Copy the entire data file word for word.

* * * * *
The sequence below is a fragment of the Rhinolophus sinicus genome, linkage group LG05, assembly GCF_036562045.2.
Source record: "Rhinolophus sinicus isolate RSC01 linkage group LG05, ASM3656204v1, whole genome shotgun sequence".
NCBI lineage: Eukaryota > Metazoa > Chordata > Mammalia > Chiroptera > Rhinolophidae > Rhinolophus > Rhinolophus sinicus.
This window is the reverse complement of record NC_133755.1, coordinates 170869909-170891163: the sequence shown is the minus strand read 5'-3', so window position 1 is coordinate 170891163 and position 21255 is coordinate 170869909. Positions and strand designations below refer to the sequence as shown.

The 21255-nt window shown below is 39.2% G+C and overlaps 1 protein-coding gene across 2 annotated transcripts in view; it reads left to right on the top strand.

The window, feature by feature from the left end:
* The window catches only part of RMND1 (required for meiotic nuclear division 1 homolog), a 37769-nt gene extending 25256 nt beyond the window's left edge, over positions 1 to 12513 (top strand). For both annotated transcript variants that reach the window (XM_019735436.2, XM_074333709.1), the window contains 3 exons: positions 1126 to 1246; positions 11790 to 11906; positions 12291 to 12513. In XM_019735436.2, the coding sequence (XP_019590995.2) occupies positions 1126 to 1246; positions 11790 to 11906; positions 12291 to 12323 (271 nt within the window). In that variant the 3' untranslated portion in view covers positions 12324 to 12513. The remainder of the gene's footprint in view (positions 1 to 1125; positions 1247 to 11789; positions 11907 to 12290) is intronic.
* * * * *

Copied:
The sequence below is a fragment of the Rhinolophus sinicus genome, linkage group LG05, assembly GCF_036562045.2.
Source record: "Rhinolophus sinicus isolate RSC01 linkage group LG05, ASM3656204v1, whole genome shotgun sequence".
NCBI lineage: Eukaryota > Metazoa > Chordata > Mammalia > Chiroptera > Rhinolophidae > Rhinolophus > Rhinolophus sinicus.
This window is the reverse complement of record NC_133755.1, coordinates 170869909-170891163: the sequence shown is the minus strand read 5'-3', so window position 1 is coordinate 170891163 and position 21255 is coordinate 170869909. Positions and strand designations below refer to the sequence as shown.

The 21255-nt window shown below is 39.2% G+C and overlaps 1 protein-coding gene across 2 annotated transcripts in view; it reads left to right on the top strand.

The window, feature by feature from the left end:
* The window catches only part of RMND1 (required for meiotic nuclear division 1 homolog), a 37769-nt gene extending 25256 nt beyond the window's left edge, over positions 1 to 12513 (top strand). For both annotated transcript variants that reach the window (XM_019735436.2, XM_074333709.1), the window contains 3 exons: positions 1126 to 1246; positions 11790 to 11906; positions 12291 to 12513. In XM_019735436.2, the coding sequence (XP_019590995.2) occupies positions 1126 to 1246; positions 11790 to 11906; positions 12291 to 12323 (271 nt within the window). In that variant the 3' untranslated portion in view covers positions 12324 to 12513. The remainder of the gene's footprint in view (positions 1 to 1125; positions 1247 to 11789; positions 11907 to 12290) is intronic.